Monday, June 4, 2018

Legal Remedies for Copyright Infringement of Open Source Software & the Trouble with Temporary Copies

Clone consoles are nothing new, clones have been made since the Atari 2600 became successful.  During a console's market life and for years thereafter, clones were usually illegal because they infringed on the maker's patents.  But patents expire, usually after twenty years, and after the consoles that utilized those patented chips and technologies could be freely recreated.  For successful vintage consoles, hardware clones usually follow their patent expiration.  Early clones used reverse engineered ASICs to replicate the functionality of an Atari 2600, a NES, a SNES and a Genesis.  But newer clones frequently use ARM processors and run emulators to cut down on costs and improve features.  One such clone, the Hyperkin RetroN 5, caused a great deal of controversy when it was discovered to have used emulators without permission from their original authors.  Let's dive into the legal ramifications of the this behavior.

Friday, May 18, 2018

The Search for Artifact Color on the Commodore 64

NTSC composite artifact color is something typically relegated to computers with off-the-shelf graphics hardware.  We associate it with the Apple II mainly, which used it in its high resolution modes.  TRS-80 Color Computer fans also know it very well, because it was the only color available in that computer line's graphics until the Model 3.  IBM PCs also used with more frequency than was commonly known in the early days in CGA graphics cards.  But Commodore didn't rely on off-the-shelf 74-series logic to drive its home computers' displays.  It had bought the MOS company and all its chip fabrication expertise.  Its computers used real graphics chips and they displayed real color.  They didn't need the composite tricks to get their graphics working and they didn't need boards devoted to graphics either.  But I have come across some information which suggests that the assumption that the Commodore 64 did not support composite artifact color may not be supportable.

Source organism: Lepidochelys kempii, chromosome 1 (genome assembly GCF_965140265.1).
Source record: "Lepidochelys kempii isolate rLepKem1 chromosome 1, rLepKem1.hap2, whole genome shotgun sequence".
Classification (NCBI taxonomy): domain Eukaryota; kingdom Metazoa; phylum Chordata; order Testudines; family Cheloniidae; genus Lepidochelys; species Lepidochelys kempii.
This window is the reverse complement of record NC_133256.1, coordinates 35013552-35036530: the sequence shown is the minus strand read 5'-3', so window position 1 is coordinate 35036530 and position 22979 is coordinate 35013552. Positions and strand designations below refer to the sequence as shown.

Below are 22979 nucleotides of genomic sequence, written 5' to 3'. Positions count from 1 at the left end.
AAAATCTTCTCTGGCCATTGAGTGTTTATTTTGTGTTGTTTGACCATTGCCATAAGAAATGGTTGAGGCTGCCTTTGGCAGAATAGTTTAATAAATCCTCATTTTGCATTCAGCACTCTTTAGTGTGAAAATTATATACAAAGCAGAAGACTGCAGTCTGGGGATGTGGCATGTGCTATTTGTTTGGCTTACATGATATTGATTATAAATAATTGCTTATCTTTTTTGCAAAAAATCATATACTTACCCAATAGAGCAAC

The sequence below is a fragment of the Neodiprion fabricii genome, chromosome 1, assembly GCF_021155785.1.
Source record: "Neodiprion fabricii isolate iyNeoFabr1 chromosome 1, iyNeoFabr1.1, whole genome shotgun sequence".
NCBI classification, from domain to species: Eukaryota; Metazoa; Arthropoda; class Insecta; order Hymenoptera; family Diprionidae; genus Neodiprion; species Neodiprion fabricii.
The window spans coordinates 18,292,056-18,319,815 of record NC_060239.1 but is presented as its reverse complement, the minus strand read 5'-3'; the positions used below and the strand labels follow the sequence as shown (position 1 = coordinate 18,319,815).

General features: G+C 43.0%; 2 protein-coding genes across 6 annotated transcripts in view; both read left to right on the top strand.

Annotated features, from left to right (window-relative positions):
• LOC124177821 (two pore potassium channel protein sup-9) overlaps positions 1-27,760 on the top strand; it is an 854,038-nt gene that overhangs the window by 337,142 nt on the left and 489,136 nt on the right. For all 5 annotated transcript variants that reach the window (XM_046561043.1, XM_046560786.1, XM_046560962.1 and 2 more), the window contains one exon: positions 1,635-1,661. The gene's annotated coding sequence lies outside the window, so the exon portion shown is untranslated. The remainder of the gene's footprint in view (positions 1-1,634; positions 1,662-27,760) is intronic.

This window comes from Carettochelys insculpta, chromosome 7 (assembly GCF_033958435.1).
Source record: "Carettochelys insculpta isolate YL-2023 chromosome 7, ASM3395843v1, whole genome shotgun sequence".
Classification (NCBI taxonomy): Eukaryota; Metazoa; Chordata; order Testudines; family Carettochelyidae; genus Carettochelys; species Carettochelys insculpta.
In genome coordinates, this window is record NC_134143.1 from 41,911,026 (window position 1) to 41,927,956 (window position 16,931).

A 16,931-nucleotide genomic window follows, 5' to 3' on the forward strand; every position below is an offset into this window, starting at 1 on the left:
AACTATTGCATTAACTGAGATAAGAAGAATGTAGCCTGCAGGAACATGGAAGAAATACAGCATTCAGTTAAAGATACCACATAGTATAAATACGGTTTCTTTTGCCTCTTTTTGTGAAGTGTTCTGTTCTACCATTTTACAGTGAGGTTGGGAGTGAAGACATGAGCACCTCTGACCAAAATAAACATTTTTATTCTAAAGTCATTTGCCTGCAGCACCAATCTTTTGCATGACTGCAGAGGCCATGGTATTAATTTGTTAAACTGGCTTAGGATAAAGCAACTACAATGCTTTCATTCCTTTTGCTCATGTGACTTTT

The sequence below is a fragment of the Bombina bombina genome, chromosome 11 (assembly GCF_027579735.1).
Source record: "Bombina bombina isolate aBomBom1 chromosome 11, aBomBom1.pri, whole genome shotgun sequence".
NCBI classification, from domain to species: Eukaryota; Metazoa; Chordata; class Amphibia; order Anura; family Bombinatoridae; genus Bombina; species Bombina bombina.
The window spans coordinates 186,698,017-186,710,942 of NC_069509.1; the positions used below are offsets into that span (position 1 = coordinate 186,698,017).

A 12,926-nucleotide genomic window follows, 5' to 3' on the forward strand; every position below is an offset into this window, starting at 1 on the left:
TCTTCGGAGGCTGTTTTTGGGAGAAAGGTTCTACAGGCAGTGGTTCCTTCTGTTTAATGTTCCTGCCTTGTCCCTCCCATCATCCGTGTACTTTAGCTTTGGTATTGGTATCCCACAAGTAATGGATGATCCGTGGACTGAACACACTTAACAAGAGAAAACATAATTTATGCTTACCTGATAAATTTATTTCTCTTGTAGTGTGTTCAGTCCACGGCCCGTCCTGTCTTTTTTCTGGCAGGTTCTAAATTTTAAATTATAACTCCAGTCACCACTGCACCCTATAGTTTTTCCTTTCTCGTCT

Wednesday, May 2, 2018

Gaslighting a Historical Event? - Billy Mitchell and His Perfect Pac-Man Game

On July 3, 1999, Billy Mitchell made history by playing the first verified perfect game of Pac-Man.  This was major news at the time and Mitchell was celebrated for his achievement.  He not only became something of a celebrity in the video game world but also helped to raise the visibility of Walter Day's Twin Galaxies, an entity devoted to keeping records of high scores and other video game achievements. For nearly twenty years that achievement was generally accepted and unchallenged. Recent developments, however, have called this historical event into question. Allegations of cheating by Mitchell have caused Twin Galaxies and Guinness World Records to no longer recognize his achievement.

We will discuss the game, give an overview of Mitchell and Twin Galaxies, recount the story behind the event and the incidents which gave rise to allegations of cheating and the effect they have had on high scores and records of the past.